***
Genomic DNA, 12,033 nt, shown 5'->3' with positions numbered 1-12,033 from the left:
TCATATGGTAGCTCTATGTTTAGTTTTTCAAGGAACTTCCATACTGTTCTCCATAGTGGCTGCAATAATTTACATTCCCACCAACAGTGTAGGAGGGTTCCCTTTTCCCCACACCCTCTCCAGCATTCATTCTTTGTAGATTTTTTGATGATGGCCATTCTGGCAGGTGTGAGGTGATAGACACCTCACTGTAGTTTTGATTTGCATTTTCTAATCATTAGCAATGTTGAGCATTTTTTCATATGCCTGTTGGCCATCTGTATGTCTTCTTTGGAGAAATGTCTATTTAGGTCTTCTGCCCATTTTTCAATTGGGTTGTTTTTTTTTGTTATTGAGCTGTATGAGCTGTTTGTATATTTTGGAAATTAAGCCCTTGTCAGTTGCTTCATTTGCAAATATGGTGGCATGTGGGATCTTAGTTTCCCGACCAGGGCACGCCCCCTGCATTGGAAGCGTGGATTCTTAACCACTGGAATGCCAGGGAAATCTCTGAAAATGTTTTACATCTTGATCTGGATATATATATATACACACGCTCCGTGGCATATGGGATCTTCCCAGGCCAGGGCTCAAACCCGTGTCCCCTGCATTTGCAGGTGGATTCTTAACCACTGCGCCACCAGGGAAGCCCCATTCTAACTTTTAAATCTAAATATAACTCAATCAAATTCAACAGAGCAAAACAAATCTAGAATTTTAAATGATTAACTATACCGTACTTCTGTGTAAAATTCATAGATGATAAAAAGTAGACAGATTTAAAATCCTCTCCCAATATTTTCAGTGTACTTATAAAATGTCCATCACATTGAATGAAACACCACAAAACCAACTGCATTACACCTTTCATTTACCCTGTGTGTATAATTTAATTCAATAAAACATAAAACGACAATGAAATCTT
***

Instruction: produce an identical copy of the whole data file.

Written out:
Genomic DNA, 12,033 nt, shown 5'->3' with positions numbered 1-12,033 from the left:
TCATATGGTAGCTCTATGTTTAGTTTTTCAAGGAACTTCCATACTGTTCTCCATAGTGGCTGCAATAATTTACATTCCCACCAACAGTGTAGGAGGGTTCCCTTTTCCCCACACCCTCTCCAGCATTCATTCTTTGTAGATTTTTTGATGATGGCCATTCTGGCAGGTGTGAGGTGATAGACACCTCACTGTAGTTTTGATTTGCATTTTCTAATCATTAGCAATGTTGAGCATTTTTTCATATGCCTGTTGGCCATCTGTATGTCTTCTTTGGAGAAATGTCTATTTAGGTCTTCTGCCCATTTTTCAATTGGGTTGTTTTTTTTTGTTATTGAGCTGTATGAGCTGTTTGTATATTTTGGAAATTAAGCCCTTGTCAGTTGCTTCATTTGCAAATATGGTGGCATGTGGGATCTTAGTTTCCCGACCAGGGCACGCCCCCTGCATTGGAAGCGTGGATTCTTAACCACTGGAATGCCAGGGAAATCTCTGAAAATGTTTTACATCTTGATCTGGATATATATATATACACACGCTCCGTGGCATATGGGATCTTCCCAGGCCAGGGCTCAAACCCGTGTCCCCTGCATTTGCAGGTGGATTCTTAACCACTGCGCCACCAGGGAAGCCCCATTCTAACTTTTAAATCTAAATATAACTCAATCAAATTCAACAGAGCAAAACAAATCTAGAATTTTAAATGATTAACTATACCGTACTTCTGTGTAAAATTCATAGATGATAAAAAGTAGACAGATTTAAAATCCTCTCCCAATATTTTCAGTGTACTTATAAAATGTCCATCACATTGAATGAAACACCACAAAACCAACTGCATTACACCTTTCATTTACCCTGTGTGTATAATTTAATTCAATAAAACATAAAACGACAATGAAATCTT